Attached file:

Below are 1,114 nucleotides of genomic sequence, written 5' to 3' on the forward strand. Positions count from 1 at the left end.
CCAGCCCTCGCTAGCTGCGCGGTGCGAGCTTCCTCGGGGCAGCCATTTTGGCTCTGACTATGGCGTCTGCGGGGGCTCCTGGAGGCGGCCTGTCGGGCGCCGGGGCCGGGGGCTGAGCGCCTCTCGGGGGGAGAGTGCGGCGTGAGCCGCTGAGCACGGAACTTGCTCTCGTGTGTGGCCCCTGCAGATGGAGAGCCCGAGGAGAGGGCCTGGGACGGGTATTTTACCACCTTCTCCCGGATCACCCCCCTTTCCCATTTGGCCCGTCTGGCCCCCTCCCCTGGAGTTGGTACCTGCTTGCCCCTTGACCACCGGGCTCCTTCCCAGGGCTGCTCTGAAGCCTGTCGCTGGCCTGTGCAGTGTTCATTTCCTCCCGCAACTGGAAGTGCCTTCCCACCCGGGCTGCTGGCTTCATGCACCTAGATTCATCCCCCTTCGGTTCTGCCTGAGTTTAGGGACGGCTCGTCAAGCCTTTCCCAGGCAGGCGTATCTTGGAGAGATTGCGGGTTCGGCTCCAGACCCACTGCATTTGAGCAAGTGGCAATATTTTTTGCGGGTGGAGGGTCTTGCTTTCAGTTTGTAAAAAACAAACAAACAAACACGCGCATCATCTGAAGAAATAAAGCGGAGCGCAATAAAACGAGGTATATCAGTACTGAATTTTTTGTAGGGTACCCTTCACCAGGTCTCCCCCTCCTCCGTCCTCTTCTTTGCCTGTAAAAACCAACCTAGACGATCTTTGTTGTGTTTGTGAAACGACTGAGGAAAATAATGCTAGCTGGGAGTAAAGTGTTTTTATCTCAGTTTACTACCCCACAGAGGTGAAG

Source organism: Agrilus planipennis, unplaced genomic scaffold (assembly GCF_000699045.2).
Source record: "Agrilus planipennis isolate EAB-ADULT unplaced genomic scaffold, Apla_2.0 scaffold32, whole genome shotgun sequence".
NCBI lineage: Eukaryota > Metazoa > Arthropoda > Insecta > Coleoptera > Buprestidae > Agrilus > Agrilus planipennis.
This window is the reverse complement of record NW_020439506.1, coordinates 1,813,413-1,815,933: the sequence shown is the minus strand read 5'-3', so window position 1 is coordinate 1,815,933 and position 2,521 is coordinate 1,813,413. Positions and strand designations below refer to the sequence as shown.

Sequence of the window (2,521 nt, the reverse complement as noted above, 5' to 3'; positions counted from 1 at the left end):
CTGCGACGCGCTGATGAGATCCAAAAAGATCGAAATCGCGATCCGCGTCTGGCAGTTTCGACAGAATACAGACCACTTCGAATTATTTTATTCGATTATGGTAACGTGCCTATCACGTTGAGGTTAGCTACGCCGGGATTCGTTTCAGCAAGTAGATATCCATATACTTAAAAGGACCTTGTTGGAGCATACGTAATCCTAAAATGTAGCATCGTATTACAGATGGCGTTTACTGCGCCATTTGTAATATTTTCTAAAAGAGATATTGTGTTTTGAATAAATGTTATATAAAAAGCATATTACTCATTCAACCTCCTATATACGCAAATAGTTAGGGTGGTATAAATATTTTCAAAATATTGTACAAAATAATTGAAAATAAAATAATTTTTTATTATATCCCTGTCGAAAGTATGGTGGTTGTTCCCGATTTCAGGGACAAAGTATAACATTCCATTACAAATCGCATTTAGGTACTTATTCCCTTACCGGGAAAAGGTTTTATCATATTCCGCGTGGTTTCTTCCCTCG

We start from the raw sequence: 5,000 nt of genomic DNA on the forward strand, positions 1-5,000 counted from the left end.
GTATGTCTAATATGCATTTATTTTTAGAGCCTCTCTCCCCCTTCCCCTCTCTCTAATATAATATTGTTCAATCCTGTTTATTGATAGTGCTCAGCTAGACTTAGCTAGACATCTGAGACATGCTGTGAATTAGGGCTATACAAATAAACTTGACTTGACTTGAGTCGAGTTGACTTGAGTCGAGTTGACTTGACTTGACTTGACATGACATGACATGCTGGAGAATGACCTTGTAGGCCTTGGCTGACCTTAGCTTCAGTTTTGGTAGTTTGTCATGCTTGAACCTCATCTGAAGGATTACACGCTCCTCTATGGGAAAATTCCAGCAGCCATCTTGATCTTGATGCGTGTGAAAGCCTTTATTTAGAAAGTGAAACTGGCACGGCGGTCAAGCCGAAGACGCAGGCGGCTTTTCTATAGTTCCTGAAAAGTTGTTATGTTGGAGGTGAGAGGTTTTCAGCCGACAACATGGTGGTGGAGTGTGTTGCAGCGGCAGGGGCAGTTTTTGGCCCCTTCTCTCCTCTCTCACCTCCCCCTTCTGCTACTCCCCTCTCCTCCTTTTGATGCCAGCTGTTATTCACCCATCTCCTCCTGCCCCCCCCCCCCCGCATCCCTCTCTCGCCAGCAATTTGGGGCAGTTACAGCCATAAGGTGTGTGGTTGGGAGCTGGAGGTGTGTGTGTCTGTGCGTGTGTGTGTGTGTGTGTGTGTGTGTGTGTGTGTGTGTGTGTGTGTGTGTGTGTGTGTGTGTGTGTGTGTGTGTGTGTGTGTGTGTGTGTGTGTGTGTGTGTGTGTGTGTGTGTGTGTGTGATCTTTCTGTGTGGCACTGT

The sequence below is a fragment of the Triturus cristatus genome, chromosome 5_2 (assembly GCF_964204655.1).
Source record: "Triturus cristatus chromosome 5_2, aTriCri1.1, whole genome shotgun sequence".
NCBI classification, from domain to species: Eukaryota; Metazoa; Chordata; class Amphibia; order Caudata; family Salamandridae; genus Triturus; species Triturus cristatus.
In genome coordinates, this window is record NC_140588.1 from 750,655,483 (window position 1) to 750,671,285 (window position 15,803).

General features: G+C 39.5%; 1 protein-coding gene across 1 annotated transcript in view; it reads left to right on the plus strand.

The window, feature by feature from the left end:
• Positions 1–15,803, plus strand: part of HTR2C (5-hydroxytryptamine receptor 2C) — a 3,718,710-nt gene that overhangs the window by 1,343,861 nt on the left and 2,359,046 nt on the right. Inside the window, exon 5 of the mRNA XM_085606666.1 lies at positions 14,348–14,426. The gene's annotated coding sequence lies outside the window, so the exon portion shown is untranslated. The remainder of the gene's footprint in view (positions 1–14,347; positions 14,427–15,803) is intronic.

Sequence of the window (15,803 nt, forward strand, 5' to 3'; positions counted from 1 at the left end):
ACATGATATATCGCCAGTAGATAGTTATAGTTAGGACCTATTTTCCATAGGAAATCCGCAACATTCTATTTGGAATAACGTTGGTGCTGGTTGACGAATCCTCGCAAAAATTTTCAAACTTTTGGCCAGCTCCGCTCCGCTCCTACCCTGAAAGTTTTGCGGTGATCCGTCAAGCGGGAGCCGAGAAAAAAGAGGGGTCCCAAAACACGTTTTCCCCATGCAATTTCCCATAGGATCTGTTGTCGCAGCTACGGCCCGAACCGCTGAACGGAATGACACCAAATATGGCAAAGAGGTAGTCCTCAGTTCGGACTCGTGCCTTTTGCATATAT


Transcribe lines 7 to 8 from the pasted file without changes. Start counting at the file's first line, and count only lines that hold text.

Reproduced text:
Sequence of the window (2,521 nt, the reverse complement as noted above, 5' to 3'; positions counted from 1 at the left end):
CTGCGACGCGCTGATGAGATCCAAAAAGATCGAAATCGCGATCCGCGTCTGGCAGTTTCGACAGAATACAGACCACTTCGAATTATTTTATTCGATTATGGTAACGTGCCTATCACGTTGAGGTTAGCTACGCCGGGATTCGTTTCAGCAAGTAGATATCCATATACTTAAAAGGACCTTGTTGGAGCATACGTAATCCTAAAATGTAGCATCGTATTACAGATGGCGTTTACTGCGCCATTTGTAATATTTTCTAAAAGAGATATTGTGTTTTGAATAAATGTTATATAAAAAGCATATTACTCATTCAACCTCCTATATACGCAAATAGTTAGGGTGGTATAAATATTTTCAAAATATTGTACAAAATAATTGAAAATAAAATAATTTTTTATTATATCCCTGTCGAAAGTATGGTGGTTGTTCCCGATTTCAGGGACAAAGTATAACATTCCATTACAAATCGCATTTAGGTACTTATTCCCTTACCGGGAAAAGGTTTTATCATATTCCGCGTGGTTTCTTCCCTCG